Tipping over: Kubota Review  -- Kubota Tractors Discussion Forum and Review Tipping over: Kubota Review -- Kubota Tractors Discussion Forum

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 01-13-2005, 19:17 Post: 104168
mark fleming



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 Tipping over

I borrow my neighbor's little Kubota sometimes and, not having much experience, I constantly feel like I'm tipping over. I just found an inclinometer in some old sailing stuff and wondered about putting it on the tractor. Question is, what angle is dangerous?

I'm sure that the tractor model makes a difference. I'm not positive of the model number, but I think it's something like an L7000 with maybe 15 hp and 4WD. No water in the tires. FEL (which I keep as low as possible).

If I stick the inclinometer on the tractor, what's a safe angle to start with? 15 degrees? 20? On my day sailor, I just went till it flipped over and I got wet. Don't want to use the same test with the tractor.

Mark Fleming






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 01-13-2005, 19:47 Post: 104174
funchy



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 Tipping over

Tip meter might not hurt, but the angle may vary depending on your center of gravity and your speed. When in doubt go slow. Learn to feel that moment when the tractor wheels start to lift. And as you probably know, keep any loads as low to the ground as possible.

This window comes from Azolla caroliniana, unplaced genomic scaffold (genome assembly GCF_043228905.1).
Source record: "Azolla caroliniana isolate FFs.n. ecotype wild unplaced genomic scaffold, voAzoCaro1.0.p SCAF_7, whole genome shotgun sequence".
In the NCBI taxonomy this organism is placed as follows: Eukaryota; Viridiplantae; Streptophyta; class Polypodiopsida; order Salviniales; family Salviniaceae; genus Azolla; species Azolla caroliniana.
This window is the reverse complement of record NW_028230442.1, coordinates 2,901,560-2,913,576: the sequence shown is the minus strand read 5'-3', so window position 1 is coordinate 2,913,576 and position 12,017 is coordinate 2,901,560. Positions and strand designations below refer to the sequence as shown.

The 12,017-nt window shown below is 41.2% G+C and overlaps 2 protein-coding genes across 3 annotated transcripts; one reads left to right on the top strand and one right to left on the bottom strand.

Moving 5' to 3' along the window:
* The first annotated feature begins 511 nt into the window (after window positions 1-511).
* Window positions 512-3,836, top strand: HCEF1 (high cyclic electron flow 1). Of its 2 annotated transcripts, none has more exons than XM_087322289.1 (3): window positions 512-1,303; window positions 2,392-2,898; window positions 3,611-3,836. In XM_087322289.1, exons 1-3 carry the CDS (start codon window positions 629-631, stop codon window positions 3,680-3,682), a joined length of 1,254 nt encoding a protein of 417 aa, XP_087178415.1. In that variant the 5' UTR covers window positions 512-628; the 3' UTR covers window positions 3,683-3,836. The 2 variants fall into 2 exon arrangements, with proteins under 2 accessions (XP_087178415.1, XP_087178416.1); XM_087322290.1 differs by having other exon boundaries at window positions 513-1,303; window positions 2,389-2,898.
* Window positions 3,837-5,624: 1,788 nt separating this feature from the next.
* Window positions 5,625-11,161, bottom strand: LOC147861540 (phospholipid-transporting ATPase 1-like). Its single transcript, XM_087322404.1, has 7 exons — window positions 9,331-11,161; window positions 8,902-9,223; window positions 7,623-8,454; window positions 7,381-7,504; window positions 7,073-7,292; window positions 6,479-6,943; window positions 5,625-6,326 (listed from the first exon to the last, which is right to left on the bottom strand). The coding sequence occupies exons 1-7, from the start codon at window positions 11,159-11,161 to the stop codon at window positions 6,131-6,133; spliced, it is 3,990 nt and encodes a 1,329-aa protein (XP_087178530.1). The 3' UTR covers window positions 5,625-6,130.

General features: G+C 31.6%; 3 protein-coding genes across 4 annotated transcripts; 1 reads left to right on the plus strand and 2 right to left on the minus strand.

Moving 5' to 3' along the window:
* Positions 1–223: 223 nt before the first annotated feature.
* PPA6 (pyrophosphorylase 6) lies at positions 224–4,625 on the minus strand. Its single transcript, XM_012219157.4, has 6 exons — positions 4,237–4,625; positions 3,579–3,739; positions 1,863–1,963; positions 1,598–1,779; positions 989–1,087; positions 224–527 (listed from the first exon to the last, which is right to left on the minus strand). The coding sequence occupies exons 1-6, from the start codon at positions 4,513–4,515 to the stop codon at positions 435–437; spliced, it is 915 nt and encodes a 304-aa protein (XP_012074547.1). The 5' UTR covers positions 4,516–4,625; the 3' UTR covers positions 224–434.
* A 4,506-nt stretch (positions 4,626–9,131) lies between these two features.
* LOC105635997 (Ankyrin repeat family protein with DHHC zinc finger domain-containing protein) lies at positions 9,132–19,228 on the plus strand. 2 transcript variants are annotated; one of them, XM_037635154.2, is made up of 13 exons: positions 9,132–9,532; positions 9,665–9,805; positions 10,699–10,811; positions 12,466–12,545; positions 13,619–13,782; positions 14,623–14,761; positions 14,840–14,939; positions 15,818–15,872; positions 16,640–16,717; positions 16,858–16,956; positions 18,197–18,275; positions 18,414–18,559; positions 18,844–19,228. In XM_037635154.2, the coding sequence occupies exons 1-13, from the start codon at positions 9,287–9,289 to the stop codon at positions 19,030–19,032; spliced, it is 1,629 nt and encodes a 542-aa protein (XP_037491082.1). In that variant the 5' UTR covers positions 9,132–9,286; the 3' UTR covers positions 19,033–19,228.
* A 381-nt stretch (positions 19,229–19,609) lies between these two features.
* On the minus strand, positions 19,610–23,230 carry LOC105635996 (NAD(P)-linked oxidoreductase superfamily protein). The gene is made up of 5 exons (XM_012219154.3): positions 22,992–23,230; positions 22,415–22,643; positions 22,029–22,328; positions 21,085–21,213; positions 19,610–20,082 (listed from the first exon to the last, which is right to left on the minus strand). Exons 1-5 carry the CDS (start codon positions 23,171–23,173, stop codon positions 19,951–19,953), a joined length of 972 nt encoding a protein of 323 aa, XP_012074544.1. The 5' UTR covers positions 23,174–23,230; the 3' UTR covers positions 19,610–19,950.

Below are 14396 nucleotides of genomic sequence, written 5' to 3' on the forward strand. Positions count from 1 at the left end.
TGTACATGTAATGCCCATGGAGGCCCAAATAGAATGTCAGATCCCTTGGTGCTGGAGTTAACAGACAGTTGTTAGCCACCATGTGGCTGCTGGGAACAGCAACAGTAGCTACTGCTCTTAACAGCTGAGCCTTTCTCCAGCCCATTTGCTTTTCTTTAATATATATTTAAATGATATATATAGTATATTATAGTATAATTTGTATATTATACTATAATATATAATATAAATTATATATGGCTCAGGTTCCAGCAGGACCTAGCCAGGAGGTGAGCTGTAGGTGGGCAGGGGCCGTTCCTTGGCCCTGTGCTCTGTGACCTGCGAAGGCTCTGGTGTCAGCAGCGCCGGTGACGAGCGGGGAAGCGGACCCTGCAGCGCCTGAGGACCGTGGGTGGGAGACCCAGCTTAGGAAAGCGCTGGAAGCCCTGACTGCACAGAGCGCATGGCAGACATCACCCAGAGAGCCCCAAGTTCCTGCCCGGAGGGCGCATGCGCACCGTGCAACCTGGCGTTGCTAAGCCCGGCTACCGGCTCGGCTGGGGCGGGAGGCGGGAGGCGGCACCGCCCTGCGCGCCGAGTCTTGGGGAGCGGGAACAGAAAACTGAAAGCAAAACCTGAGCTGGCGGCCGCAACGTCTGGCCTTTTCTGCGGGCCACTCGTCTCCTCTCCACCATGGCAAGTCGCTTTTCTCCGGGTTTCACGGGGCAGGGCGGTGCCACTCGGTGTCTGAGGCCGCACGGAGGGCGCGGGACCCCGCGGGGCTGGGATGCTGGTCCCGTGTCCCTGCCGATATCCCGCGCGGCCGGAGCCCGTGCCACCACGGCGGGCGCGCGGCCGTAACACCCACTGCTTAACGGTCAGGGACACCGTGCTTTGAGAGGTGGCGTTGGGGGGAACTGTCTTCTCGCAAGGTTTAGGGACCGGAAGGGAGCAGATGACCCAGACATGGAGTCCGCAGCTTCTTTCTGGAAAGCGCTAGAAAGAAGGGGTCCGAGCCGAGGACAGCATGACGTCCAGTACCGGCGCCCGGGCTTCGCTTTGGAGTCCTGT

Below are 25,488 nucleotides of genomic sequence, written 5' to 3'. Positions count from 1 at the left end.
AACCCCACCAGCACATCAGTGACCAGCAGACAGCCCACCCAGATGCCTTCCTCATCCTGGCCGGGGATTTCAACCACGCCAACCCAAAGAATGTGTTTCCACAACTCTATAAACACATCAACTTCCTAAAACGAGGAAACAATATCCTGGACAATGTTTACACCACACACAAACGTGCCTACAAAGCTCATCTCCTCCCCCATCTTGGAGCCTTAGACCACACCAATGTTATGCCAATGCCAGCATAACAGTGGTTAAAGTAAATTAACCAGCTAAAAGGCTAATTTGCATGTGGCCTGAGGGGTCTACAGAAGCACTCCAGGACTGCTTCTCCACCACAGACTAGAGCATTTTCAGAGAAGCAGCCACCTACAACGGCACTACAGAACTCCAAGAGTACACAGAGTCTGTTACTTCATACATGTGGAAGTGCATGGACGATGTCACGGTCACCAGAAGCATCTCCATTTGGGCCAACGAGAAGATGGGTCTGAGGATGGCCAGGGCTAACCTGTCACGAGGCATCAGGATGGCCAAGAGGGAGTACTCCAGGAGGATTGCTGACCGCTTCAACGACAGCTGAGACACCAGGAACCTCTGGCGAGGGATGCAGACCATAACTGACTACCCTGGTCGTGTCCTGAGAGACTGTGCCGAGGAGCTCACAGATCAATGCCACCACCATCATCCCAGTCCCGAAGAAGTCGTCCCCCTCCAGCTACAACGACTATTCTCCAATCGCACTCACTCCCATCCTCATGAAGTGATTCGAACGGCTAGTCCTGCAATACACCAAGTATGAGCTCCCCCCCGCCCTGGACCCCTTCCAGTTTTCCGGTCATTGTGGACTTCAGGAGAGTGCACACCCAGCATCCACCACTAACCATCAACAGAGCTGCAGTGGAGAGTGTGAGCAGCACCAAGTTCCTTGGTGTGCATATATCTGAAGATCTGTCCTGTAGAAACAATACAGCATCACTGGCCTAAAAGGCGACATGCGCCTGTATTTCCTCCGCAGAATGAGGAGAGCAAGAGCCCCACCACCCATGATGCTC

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 01-13-2005, 20:21 Post: 104176
lbrown59

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 Tipping over

Something to keep an eye on is high and low spots on the level or at an angle.

Some examples of high spots.
tree stumps
rocks
dirt clods
anything else that a wheel could run up on.

Some examples of low spots.
Sink holes.
depressions
cave ins
unstable or soft soil.
anything else that a wheel could drop into.








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 01-13-2005, 21:03 Post: 104178
jjfinn



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 Tipping over

Also, wear your seat belt. While avoiding a rollover is the best action, in case it does happen, a seat belt and the ROPS can be a life saver. You might want to check out prior threads, I believe that they are in the safety forum.






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 01-14-2005, 05:08 Post: 104191
grinder

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 Tipping over

If you feel like your coming out of your seat, you are getting close.






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 01-14-2005, 10:38 Post: 104204
mark fleming



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 Tipping over

Yes, I always use the seat belt and ROPS. Problem with the "feel" test is that I always feel like it's really tippy. Even with the seatbelt and ROPS, I think my motorcycle helmet would be a good idea. Maybe I heard too many tractor tip stories as a kid. I'm surprised I don't open the shed and find it lying on its side.

After reading some of the other posts, I guess my question is difficult. A bucket of dirt moves the center of gravity forward on to the narrower front axle. That makes it tippier. Whether the rear blade, the backhoe, or nothing is on makes a difference.

So if I put the inclinometer on, and go to 15 degrees without incident, then at least I can not worry in the future at 15 degrees, all things being equal. "All things being equal" is the problem.